Test-retest reliability and concurrent validity of the Adapted Short QUestionnaire to ASsess Health-enhancing physical activity (Adapted-SQUASH) in adults with disabilities

Bregje L Seves*, Femke Hoekstra, Jorrit W A Schoenmakers, Pim Brandenbarg, Trynke Hoekstra, Florentina J Hettinga, Rienk Dekker, Lucas H V van der Woude, Cees P van der Schans

*Corresponding author for this work

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Abstract

The current study determined the test-retest reliability and concurrent validity of the Adapted Short QUestionnaire to ASsess Health-enhancing physical activity (Adapted-SQUASH) in adults with disabilities. Before filling in the Adapted-SQUASH twice with a recall period of 2 weeks, participants wore the Actiheart activity monitor up to 1 week. For the test-retest reliability (N = 68), Intraclass correlation coefficients (ICCs) were 0.67 (p <0.001) for the total activity score (min x intensity/week) and 0.76 (p <0.001) for the total minutes of activity (min/week). For the concurrent validity (N = 58), the Spearman correlation coefficient was 0.40 (p = 0.002) between the total activity score of the first administration of the Adapted-SQUASH and activity energy expenditure from the Actiheart (kcals kg(-1) min(-1)). The ICC was 0.22 (p = 0.027) between the total minutes of activity assessed with the first administration of the Adapted-SQUASH and Actiheart. The Adapted-SQUASH is an acceptable measure to assess self-reported physical activity in large populations of adults with disabilities but is not applicable at the individual level due to wide limits of agreement. Self-reported physical activity assessed with the Adapted-SQUASH does not accurately represent physical activity assessed with the Actiheart in adults with disabilities, as indicated with a systematic bias between both instruments in the Bland-Altman analysis.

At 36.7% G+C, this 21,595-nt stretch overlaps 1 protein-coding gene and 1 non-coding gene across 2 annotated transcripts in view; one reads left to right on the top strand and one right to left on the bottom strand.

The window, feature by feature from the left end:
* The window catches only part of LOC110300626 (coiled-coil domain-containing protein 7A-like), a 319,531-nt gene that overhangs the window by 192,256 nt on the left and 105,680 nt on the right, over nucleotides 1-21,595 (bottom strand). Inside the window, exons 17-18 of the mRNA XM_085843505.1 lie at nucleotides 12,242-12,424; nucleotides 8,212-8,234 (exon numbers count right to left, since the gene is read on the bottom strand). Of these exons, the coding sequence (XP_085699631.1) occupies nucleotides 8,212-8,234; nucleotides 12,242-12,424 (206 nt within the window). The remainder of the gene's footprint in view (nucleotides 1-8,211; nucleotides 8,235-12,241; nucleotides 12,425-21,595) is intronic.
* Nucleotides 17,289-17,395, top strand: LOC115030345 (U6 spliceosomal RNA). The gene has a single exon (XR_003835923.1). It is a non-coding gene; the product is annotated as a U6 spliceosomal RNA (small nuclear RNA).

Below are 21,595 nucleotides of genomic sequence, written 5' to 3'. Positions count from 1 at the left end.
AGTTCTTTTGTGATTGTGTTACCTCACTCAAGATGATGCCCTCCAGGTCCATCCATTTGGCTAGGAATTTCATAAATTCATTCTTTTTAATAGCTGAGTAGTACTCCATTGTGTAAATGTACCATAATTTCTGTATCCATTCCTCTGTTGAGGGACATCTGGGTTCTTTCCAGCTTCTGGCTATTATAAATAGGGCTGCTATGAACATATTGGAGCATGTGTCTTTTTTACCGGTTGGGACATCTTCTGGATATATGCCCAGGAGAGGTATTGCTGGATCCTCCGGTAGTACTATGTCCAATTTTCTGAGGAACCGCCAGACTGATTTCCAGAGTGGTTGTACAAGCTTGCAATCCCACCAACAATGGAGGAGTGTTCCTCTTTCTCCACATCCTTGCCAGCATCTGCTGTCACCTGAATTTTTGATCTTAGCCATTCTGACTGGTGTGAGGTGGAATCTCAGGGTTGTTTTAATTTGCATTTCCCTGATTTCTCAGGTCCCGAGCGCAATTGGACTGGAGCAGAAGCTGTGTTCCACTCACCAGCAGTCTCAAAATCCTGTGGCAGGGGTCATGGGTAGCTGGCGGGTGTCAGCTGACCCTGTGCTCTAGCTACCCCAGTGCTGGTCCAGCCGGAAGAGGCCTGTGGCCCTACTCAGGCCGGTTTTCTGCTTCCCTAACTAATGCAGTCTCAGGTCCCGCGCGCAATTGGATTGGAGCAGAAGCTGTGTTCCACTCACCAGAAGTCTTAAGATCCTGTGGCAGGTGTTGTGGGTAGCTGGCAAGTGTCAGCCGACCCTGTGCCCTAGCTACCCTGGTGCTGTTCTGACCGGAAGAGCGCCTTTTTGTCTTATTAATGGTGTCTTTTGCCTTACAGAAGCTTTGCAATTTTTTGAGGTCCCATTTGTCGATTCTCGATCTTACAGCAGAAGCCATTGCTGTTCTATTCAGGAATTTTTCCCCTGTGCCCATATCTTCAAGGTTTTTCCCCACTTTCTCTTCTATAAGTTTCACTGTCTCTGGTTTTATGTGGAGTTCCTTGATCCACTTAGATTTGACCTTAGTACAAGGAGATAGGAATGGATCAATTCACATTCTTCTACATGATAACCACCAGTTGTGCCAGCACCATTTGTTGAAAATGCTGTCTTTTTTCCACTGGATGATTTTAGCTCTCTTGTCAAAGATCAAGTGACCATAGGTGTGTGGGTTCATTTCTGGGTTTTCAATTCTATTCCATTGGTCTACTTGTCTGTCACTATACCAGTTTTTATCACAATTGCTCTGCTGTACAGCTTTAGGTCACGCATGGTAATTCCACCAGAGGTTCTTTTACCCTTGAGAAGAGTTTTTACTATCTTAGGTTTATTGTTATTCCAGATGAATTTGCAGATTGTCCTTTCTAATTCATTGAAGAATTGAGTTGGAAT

Original languageEnglish
Pages (from-to)1-12
Number of pages12
JournalJournal of Sports Sciences
Early online date9-Dec-2020
DOIs
Publication statusPublished - 10-Dec-2020

Keywords

  • Physical activity assessment
  • accelerometer
  • chronic disease
  • rehabilitation
  • health promotion

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